It was my understanding that the figure of 10,000 steps, so familiar to all us Fitbit fans, was chosen arbitrarily for a pedometer brand in Japan, where the movement began. But I’m reading This Is Your Do-over by Michael Roizen, and he claims that there’s some reality to the number.
He started holding his patients to that 10,000 a day number, and was amazed at the health benefits. He dove into the research and discovered that 10,000 steps a day does a lot more than 8,000 steps, but not much less than 12,000 steps. His #2 rule out of the seven in this book is, “10,000 steps, no excuses.”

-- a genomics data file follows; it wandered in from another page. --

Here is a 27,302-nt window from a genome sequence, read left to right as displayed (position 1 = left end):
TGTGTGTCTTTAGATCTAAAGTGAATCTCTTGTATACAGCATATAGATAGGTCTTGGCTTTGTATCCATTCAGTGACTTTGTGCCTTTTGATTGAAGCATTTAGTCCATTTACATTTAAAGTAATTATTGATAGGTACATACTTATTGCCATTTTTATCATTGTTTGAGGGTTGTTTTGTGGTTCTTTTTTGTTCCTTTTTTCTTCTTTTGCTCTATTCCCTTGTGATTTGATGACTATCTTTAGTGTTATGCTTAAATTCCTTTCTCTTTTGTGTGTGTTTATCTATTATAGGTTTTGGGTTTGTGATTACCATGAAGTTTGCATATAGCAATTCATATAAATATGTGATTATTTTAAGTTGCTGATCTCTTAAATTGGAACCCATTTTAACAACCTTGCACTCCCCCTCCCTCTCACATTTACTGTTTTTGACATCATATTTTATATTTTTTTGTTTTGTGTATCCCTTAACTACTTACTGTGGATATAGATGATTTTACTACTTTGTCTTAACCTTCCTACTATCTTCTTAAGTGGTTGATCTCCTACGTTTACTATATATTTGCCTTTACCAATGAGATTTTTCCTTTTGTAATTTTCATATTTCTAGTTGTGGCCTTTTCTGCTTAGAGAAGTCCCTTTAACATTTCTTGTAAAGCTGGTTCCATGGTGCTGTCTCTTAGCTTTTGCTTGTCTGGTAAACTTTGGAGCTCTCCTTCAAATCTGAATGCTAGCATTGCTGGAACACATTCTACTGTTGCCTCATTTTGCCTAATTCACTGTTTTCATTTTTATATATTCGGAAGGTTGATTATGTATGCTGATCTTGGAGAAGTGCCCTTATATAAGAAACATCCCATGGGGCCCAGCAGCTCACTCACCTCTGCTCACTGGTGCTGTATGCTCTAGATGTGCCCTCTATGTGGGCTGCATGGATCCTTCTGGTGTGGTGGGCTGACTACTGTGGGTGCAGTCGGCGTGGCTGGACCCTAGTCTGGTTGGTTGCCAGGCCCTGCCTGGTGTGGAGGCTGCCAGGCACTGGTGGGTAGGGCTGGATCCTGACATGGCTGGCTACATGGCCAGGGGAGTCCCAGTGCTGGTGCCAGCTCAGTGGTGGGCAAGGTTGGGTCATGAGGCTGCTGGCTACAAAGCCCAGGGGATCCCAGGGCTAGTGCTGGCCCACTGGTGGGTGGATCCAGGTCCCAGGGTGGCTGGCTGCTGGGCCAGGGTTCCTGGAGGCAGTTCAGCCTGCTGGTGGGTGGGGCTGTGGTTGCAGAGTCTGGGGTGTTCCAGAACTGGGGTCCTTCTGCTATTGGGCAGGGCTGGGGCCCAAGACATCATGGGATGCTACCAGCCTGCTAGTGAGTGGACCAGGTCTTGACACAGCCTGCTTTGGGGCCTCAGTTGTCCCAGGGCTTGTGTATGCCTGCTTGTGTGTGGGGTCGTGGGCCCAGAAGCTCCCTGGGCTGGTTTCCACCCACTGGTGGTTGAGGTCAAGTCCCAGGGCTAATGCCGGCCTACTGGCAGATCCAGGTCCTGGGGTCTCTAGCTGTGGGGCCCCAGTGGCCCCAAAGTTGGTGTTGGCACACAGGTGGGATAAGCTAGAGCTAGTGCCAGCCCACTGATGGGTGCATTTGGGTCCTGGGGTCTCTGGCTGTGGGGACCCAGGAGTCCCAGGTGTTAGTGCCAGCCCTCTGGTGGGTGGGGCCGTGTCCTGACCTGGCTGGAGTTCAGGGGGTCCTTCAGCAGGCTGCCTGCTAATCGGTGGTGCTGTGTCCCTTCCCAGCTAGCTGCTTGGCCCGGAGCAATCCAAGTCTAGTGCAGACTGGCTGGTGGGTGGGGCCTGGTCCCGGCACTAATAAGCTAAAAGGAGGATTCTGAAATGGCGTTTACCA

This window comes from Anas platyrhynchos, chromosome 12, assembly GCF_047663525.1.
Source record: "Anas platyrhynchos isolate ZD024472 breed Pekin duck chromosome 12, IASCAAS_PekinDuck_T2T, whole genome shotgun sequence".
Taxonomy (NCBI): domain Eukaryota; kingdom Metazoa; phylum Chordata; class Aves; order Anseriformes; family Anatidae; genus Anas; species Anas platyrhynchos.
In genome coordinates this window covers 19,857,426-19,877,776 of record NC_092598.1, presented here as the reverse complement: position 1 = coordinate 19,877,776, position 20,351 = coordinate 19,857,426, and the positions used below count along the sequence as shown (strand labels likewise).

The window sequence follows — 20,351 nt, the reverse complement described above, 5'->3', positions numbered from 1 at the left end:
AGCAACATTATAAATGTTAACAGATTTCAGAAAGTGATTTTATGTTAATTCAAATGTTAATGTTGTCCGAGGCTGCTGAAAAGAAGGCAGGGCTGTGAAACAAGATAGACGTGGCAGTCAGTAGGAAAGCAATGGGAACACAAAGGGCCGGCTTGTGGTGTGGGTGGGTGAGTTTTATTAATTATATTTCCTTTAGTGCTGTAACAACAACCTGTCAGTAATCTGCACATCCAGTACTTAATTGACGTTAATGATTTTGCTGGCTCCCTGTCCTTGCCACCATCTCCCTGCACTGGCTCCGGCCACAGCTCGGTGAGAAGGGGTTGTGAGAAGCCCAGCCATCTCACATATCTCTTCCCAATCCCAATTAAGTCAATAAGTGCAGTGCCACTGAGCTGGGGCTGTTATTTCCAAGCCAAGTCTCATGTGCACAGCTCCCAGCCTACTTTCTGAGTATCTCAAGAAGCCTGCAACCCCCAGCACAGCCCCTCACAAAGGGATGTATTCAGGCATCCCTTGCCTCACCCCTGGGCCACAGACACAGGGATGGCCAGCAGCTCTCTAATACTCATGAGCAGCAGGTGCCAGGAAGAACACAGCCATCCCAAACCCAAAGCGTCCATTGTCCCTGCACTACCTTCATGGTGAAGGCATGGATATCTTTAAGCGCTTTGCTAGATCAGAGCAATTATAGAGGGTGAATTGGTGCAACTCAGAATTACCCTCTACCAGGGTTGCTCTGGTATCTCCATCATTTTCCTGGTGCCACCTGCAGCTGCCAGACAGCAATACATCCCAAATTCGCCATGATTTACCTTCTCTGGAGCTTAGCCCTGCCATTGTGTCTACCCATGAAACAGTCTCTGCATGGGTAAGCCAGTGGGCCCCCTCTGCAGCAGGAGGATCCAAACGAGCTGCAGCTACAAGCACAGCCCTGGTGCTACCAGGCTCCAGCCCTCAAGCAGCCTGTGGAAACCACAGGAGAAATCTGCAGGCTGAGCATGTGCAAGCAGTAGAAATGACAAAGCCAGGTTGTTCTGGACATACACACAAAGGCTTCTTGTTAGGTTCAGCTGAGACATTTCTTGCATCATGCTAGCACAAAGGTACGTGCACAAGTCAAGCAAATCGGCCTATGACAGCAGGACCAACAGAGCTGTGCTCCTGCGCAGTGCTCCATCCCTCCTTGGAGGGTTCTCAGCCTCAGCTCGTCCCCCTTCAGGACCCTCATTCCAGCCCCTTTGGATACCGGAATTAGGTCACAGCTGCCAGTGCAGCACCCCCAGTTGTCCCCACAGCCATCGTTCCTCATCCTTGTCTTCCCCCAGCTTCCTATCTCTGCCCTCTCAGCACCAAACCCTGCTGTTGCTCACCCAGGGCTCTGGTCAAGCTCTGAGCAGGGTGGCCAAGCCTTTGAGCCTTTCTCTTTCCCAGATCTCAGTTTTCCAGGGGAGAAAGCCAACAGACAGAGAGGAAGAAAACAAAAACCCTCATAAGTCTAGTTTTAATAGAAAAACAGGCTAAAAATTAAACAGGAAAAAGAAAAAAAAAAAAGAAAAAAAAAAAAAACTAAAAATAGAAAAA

Of course, the “no excuses” part has worked well for me so far, so I was drawn to this one. The #1 rule was “Find a buddy.” I took no action on that.
I don’t currently get anywhere near 10,000 steps a day. In fact, my Fitbit changed my goal to 8,000 because I never reached that 10k goal. Now I rarely reach the 8k goal. I write for a living, so I sit in a chair most of the time.
My best day ever was 15,000 steps. I did a lot of 10,000+ days in Paris, and in fact I typically walk a lot more when I’m traveling. But I could get more steps in. I could take a lunchtime walk or put dinner in the oven and get some time on the treadmill.
Moving up to 10,000 steps a day would be a big enough goal to feel like I’m accomplishing something if I get there, but not so difficult that I’d get discouraged.